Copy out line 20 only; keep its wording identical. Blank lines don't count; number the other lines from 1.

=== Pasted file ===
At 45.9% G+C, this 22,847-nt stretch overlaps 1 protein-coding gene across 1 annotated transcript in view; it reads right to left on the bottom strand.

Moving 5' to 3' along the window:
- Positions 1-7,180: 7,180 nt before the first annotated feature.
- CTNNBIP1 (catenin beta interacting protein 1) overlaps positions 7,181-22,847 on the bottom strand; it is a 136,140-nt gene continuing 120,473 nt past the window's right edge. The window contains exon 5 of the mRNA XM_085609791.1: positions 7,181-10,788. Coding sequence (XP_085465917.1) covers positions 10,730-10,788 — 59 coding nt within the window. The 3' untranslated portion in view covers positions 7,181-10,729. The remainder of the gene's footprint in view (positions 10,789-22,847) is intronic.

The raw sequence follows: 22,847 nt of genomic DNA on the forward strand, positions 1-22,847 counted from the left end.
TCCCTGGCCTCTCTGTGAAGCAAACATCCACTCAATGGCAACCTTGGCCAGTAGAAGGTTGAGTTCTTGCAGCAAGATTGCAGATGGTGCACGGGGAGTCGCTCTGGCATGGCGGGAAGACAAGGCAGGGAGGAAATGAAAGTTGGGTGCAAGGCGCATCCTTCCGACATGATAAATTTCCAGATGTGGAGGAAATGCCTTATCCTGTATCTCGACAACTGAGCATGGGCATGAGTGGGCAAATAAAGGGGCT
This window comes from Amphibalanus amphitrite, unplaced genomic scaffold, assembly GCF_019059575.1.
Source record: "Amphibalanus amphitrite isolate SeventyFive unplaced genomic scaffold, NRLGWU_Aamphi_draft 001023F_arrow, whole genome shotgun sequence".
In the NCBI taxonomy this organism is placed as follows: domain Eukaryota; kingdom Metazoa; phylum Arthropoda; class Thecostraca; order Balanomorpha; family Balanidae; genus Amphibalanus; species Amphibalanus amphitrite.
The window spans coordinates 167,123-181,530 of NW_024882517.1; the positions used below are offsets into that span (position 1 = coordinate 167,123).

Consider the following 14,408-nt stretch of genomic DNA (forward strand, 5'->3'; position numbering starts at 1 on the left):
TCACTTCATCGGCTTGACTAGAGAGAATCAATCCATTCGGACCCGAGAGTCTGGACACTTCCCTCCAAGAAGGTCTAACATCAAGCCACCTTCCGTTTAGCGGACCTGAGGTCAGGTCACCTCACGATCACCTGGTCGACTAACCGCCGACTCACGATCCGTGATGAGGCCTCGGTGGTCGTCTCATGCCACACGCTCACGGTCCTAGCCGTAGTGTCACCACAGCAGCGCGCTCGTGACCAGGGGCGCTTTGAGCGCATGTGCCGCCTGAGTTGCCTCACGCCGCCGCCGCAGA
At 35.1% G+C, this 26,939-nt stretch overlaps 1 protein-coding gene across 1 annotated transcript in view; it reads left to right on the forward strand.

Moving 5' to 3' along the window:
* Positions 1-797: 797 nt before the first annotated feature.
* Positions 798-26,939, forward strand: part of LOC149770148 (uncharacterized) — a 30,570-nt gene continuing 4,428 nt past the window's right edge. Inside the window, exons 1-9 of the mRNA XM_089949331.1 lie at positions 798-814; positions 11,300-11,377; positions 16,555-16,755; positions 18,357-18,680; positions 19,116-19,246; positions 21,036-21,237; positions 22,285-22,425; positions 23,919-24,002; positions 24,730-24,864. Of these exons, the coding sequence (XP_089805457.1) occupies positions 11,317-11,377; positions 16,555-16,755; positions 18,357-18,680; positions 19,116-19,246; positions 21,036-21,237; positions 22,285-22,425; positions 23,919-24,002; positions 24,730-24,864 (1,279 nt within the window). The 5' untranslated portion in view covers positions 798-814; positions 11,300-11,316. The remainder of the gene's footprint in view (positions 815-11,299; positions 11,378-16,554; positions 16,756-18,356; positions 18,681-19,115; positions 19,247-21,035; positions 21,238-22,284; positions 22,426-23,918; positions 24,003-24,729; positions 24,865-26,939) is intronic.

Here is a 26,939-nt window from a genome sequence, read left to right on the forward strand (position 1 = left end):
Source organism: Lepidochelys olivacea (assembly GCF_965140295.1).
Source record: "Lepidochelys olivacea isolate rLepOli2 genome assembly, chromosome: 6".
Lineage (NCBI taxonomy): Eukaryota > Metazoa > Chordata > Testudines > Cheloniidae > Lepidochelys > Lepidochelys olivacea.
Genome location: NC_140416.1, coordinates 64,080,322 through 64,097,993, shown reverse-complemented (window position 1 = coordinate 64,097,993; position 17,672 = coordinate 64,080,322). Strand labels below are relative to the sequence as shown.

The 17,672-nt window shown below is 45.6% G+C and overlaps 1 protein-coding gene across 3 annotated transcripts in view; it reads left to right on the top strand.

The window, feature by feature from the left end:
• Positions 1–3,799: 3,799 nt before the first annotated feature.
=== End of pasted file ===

Lineage (NCBI taxonomy): Eukaryota > Metazoa > Chordata > Testudines > Cheloniidae > Lepidochelys > Lepidochelys olivacea.